Many people are tuned in to the most recent media coverage of events about the murder of an innocent and unarmed Black man in Georgia and another incident where a Black woman was body-slammed by an officer for not wearing a face covering in a public storefront. However, another attack by a peace officer against an unarmed Black man in Alabama, Mr. Andre McKinney, has not made its way into the news cycle. Why? Probably because Mr. McKinney is incarcerated, and these types of stories rarely ever make the news.
Nevertheless, there are certain facts about this incident aside from the fact that Mr. Kinney is a victim of unprovoked police brutality that are news worthy.
Many activist and others who are following the Alabama prison system know that late last year two men, Stephen Davis and Micheal Smith, were beaten to death by Alabama correctional Officers. No arrests have been made in either incident. Additionally, the officer involved in the Davis murder, Kendrick Gadson, has already returned to work and been promoted by Commissioner Dunn to the rank of Sergeant.
These were the second and third reported incidents of a person in custody of ADOC being beaten to death by correctional Officers. Rocrast Mack III was also beaten to death in 2010, and his attackers were convicted and sentenced to federal prison.
At the same time, the ADOC is currently being investigated by the United States Department of Justice for, among other things, violence levels in Alabama’s men prisons. Coincidentally, the ADOC stalled federal investigators for over one year, refusing to turn over internal documents and reports relating to use-of-force by correctional officers, which turns directly into this latest attack against Mr. McKinney.
Lt. Ronald Carter, the officer involved in the attack and beating of Mr. Kinney, is no stranger to such accusations.
In a class action lawsuit filed while Lt. Carter was a Sargeant at Donaldson Correctional Facility, Carter was accused of beating multiple individuals, all while in handcuffs. In addition, then-Sgt. Carter was once relieved of duty when other officers turned on him in a lawsuit after it was uncovered that Carter was running an illegal racketeering operation using cigarettes and coffee to extort incarcerated individuals, their families and to conduct other illegal activities.
Carter, however, is a second generation officer who was able to get rehired after resigning when his racketeering activities were uncovered. His mother, Mary Carter was a long-time ADOC correctional officer officer and served as a warden for many years during her tenure with ADOC. She is now retired.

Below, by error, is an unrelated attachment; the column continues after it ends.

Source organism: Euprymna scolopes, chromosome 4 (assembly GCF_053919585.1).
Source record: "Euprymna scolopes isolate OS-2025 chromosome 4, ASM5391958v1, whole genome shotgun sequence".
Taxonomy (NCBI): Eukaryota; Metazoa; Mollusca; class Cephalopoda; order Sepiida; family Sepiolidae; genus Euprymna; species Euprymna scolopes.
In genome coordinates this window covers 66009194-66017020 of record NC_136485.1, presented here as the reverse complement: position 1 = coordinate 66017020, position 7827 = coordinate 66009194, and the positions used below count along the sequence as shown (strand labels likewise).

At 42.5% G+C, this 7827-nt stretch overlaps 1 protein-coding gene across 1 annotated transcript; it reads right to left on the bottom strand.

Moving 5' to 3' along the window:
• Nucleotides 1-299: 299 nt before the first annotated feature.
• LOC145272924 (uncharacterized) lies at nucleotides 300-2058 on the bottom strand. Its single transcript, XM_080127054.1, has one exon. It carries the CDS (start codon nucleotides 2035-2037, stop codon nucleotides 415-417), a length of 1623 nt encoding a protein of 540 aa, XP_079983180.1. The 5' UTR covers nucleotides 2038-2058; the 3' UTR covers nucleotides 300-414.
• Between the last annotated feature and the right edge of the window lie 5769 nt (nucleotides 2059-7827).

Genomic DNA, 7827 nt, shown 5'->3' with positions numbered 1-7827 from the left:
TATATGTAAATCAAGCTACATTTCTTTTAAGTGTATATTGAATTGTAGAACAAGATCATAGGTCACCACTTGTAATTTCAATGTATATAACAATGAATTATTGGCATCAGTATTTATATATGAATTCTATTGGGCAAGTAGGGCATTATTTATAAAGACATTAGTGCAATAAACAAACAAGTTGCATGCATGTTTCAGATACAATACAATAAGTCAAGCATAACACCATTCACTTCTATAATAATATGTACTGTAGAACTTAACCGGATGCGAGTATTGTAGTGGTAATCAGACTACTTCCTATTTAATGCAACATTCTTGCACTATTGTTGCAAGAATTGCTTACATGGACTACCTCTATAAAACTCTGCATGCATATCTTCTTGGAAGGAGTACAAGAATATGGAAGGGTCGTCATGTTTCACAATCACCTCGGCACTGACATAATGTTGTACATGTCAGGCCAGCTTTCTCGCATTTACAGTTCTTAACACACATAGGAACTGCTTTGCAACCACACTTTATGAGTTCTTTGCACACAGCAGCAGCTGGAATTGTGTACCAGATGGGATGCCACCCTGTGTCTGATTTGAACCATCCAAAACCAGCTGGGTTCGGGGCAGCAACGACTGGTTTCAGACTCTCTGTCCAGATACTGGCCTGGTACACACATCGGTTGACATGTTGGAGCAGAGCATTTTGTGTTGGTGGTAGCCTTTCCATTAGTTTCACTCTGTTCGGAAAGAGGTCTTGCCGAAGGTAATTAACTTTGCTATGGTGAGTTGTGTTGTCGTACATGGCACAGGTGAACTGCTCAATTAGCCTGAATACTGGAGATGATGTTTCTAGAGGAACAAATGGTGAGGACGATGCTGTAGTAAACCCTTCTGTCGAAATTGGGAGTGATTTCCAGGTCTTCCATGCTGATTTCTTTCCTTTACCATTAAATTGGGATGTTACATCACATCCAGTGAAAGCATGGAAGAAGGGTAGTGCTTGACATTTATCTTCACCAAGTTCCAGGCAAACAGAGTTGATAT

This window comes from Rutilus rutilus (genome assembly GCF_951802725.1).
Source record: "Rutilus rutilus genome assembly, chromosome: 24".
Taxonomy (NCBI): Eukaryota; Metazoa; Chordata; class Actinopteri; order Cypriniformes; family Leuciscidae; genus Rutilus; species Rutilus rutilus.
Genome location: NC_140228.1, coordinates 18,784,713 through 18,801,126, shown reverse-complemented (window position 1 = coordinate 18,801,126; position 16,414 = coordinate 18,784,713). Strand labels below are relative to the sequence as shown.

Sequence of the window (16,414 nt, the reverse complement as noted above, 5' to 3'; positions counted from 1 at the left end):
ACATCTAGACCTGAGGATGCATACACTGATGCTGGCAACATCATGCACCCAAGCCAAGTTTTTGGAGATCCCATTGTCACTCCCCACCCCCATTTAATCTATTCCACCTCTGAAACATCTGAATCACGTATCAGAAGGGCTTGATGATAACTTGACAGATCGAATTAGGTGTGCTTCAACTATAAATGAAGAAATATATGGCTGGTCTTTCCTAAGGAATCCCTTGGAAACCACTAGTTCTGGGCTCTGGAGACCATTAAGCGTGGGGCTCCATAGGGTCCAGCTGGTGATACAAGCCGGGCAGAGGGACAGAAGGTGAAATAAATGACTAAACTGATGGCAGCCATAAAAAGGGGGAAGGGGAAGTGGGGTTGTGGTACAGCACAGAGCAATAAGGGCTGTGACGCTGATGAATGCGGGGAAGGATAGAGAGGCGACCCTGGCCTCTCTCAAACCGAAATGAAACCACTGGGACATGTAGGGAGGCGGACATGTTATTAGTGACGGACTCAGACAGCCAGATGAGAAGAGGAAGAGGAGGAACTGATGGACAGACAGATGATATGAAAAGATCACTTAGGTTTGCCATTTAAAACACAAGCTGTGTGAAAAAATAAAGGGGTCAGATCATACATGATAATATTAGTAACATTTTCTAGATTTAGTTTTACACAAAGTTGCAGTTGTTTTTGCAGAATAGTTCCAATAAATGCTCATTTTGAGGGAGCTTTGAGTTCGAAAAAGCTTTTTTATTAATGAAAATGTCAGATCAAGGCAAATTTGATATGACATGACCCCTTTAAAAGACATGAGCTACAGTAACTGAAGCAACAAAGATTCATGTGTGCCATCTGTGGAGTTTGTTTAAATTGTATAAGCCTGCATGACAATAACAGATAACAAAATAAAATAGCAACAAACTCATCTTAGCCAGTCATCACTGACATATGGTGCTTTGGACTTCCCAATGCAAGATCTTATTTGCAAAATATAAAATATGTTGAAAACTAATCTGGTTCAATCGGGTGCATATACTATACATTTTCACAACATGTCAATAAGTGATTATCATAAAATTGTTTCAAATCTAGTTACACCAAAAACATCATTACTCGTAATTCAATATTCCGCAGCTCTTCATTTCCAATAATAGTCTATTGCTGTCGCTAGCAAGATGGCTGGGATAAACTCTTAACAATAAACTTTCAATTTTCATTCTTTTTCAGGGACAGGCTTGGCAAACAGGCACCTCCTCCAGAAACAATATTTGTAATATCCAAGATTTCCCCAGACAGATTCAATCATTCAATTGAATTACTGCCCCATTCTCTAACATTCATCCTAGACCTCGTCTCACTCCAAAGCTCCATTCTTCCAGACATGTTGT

By 2014, Carter had risen to the rank of Lieutenant, and his reputation for violence was well documented. At that time, he transferred to St. Clair prison from Donaldson prison, where he served under notorious warden Carter Davenport. As an enforcer for Davenport, Carter carried out a reign of terror that lasted for several years.
Three incidents bear mentioning here.
1. Jermaine Tillman.
Jermaine Tillman was beaten and asphyxiated by Lt. Carter while handcuffs. Mr. Tillman had to be resuscitated multiple times to survive. This incident resulted in a civil settlement of tens of thousands of dollars.
2. Ventura Harris.
One day Ventura Harris was called out of his assigned living area by two officers. When Mr. Harris stepped into the corridor, Lt. Carter was waiting. Lt. Carter had the two officers to place Mr. Harris against the wall and handcuff him to the rear. While Mr. Harris was handcuffed to the rear and defenseless, one of the officers took a set of handcuffs and delivered a blow to the back of Mr. Harris’s head. The blow was so violent that it busted his scalp all the way to the skull.
Harris also settled a civil rights lawsuits for tens of thousands of dollars.
3. Xavian Austin (April 17, 2014 PRESS STATEMENT https://freealabamamovement.wordpress.com/2015/05/01/press-release/)
Mr. Xavian Austin was apprehended for allegedly possessing a cellphone. The officers who apprehended Mr. Austin placed him in handcuffs to the rear and proceed to escort him out of the dorm. Once outside, Mr. Austin was roughed up and his head was ran into a concrete wall.
From there, Mr. Austin was taken to the shift officer, where Lt. Carter was waiting. Mr. Austin was summarily beaten by Lt. Carter and then taken to the infirmary. After being screened by medical staff, Mr. Austin was taken to a remote location where he was beaten again by Lt. Carter and his crew.
BUT . . .
Later this same morning after the Austin attacks, Lt. Carter himself would be stabbed multiple times, have his jaw broken, and suffer multiple other injuries. This incident set off a wave of violence in the ADOC that has not dissipated to this day.
Lt. Carter was absent from the ADOC for over two years, before finally resurfacing at Childerburg Work Camp. Apparently, Commissioner Jefferson Dunn has positions for violent officers like Lt. Ronald Carter.
Lt. Carter seems to have learned a few things after watching how the Stephen Davis murder played out. Recall that the officers who beat Mr. Davis to death claim that Mr. Davis attacked them with two knives in hand. Mr. Davis was beaten beyond recognition, forcing his mother to hold a closed casket funeral.
In the disciplinary report filed in the McKinney assault, Lt. Carter claims that Mr. McKinney took a 1×4 and struck himself in the head while “handcuff[ed] to the front.”
The Alabama Prison System under the leadership of Commissioner Jefferson Dunn is a bottomless pit of moral decay and hell-on-earth that knows no sin or evil too great. It is time to STOP making demands for change to Commissioner Dunn and start making the DEMAND that #DunnMustGo!!
Please follow us for details of actions being planned to demand Justice for Mr. McKinney.